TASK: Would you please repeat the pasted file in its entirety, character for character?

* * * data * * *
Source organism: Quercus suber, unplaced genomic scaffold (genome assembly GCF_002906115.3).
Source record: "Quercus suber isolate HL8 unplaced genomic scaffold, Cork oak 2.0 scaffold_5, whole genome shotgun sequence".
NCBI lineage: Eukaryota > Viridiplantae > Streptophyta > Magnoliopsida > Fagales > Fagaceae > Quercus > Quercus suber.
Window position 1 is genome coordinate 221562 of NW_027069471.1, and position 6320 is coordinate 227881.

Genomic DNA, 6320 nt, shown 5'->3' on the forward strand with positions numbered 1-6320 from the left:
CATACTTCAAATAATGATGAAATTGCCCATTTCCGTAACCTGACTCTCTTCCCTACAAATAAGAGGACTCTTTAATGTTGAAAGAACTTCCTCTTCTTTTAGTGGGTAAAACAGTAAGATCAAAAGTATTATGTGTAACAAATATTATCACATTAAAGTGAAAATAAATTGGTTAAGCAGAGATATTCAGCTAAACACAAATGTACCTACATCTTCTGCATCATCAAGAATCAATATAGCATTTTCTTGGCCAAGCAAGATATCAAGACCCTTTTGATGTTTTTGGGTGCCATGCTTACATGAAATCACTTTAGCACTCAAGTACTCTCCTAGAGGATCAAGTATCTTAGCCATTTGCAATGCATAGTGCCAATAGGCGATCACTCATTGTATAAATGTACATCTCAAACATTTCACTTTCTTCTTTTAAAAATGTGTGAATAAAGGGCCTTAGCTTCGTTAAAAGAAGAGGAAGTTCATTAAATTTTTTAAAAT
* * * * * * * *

Source organism: Quercus suber, unplaced genomic scaffold (genome assembly GCF_002906115.3).
Source record: "Quercus suber isolate HL8 unplaced genomic scaffold, Cork oak 2.0 scaffold_5, whole genome shotgun sequence".
NCBI lineage: Eukaryota > Viridiplantae > Streptophyta > Magnoliopsida > Fagales > Fagaceae > Quercus > Quercus suber.
Window position 1 is genome coordinate 221562 of NW_027069471.1, and position 6320 is coordinate 227881.

Genomic DNA, 6320 nt, shown 5'->3' on the forward strand with positions numbered 1-6320 from the left:
CATACTTCAAATAATGATGAAATTGCCCATTTCCGTAACCTGACTCTCTTCCCTACAAATAAGAGGACTCTTTAATGTTGAAAGAACTTCCTCTTCTTTTAGTGGGTAAAACAGTAAGATCAAAAGTATTATGTGTAACAAATATTATCACATTAAAGTGAAAATAAATTGGTTAAGCAGAGATATTCAGCTAAACACAAATGTACCTACATCTTCTGCATCATCAAGAATCAATATAGCATTTTCTTGGCCAAGCAAGATATCAAGACCCTTTTGATGTTTTTGGGTGCCATGCTTACATGAAATCACTTTAGCACTCAAGTACTCTCCTAGAGGATCAAGTATCTTAGCCATTTGCAATGCATAGTGCCAATAGGCGATCACTCATTGTATAAATGTACATCTCAAACATTTCACTTTCTTCTTTTAAAAATGTGTGAATAAAGGGCCTTAGCTTCGTTAAAAGAAGAGGAAGTTCATTAAATTTTTTAAAAT